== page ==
Last Updated on October 26, 2018, by eNotes Editorial. Word Count: 1287
Son: DuBois’ infant son who dies not long after birth.
Alexander Crummell: A black priest denied worthy work for racial reasons.
John Jones: A black student ill-prepared for school but who is ultimately successful.
John (white John): A privileged and spoiled white peer of John Jones.
DuBois turns from an exploration of the freed slave’s external conditions and to the free black man’s spiritual struggles in the final chapters of The Souls of Black Folk. He begins with a personal story of spiritual struggle, recounting the time when his wife gave birth to a baby boy. DuBois dreamt that he could contain the baby’s life “within the veil” of black society and keep him happily unaware of American racism for as long as possible. However, the baby died. The family traveled north from Georgia to bury him, and DuBois notes that the emotional life and the inherently human dignity of that event was likely seen by “pale-faced” onlookers as little more than another social occasion for “niggers.” In reconciling with his son’s death, he notes that perhaps death blessed his child, allowing him to go “above” or “beyond” the veil of the class into which he was born.
DuBois looks around him for examples of strong character and is immediately struck by the charisma and quiet strength of Alexander Crummell, a man who had the fortune to be educated in New York but the misfortune of confronting racism while training to become a priest. Denied professional entry into a local parish, he worked in Providence, Rhode Island, before moving to Philadelphia. Once there, a deacon told him that he could not serve on the church’s committees but that he could sit in church. Crummell refused the terms on which he was invited to participate and managed to travel to England and Africa, furthering his training and his ministry even while living in poverty. DuBois is struck not only by the man’s grace but also by the sad fact that the world did not benefit from the man’s teachings to the extent it might have if society had moved beyond racism.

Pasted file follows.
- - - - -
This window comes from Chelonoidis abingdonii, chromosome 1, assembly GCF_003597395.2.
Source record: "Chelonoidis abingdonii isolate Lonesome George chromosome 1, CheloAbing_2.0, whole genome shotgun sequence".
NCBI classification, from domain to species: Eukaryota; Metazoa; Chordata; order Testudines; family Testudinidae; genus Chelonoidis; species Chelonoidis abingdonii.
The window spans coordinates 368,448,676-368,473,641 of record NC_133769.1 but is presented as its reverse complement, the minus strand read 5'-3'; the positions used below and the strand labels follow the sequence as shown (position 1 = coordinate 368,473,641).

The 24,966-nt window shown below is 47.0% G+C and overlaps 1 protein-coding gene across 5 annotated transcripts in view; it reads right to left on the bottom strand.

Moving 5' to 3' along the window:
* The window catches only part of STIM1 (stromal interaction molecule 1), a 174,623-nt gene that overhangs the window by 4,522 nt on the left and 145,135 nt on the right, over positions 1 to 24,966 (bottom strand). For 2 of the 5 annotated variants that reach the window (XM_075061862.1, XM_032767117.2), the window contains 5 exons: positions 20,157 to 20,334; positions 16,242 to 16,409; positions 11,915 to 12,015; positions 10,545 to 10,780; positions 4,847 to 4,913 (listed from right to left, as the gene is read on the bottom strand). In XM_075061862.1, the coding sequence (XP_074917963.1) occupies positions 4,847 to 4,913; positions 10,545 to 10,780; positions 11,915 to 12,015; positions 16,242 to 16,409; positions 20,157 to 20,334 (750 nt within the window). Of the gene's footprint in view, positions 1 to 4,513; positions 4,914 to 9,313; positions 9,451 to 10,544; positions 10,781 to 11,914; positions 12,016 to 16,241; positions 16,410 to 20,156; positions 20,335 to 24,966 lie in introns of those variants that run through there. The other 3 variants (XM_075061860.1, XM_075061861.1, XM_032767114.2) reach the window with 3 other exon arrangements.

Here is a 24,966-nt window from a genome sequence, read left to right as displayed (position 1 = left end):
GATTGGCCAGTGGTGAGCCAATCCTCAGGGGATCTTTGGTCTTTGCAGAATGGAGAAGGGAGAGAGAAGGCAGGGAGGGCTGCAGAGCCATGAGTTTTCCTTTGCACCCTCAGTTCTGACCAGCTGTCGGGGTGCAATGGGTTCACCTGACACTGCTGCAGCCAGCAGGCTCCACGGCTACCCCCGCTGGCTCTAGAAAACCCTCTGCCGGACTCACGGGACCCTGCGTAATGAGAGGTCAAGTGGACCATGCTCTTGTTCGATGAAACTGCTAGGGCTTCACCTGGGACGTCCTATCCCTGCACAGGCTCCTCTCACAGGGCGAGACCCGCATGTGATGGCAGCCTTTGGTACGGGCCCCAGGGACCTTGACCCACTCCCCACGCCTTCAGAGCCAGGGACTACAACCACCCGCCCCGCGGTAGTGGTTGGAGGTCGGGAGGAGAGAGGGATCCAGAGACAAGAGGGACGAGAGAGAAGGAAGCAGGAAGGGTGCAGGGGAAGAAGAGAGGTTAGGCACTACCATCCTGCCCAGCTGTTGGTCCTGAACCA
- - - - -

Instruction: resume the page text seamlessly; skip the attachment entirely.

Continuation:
Another character that appeals to DuBois is John Jones, whose tale he recounts in “The Coming of John.” Jones was an irresponsible daydreamer whose family in Georgia nonetheless sent him off to a Northern school, where he was eventually suspended for his pranks and sloppy work. But Jones, fearful of shaming his mother, used his time under school suspension to work and returned to school responsible and reflective. He pursued college and traveled to New York, guiltily remembering he promised his family he’d one day return.
As Jones grew, the “other John” in town, the white son of the wealthy local judge, was also off in school and the subject of much conversation in the white community, in much the way Jones was among his family and their churchgoing friends. But when Jones encountered John at a music performance in Manhattan, John had him ejected from the theater, and Jones realized it was time to go back home. While New York was “the world,” he had seen enough.
Back in Georgia, John Jones had to let the Judge patronize him in order to secure a job teaching. The Judge then fired him due to rumors about his Northern ways and thoughts. John Jones wondered if he could do anything right, if he would not be “good enough” for the Northern working world and yet somehow too “high and mighty” and full of ideas for the Southern community where he was raised. While walking home, John Jones saw the judge’s son attacking his sister in the woods, and he killed him. The story ends with his reflection that he must leave after all, probably to go north.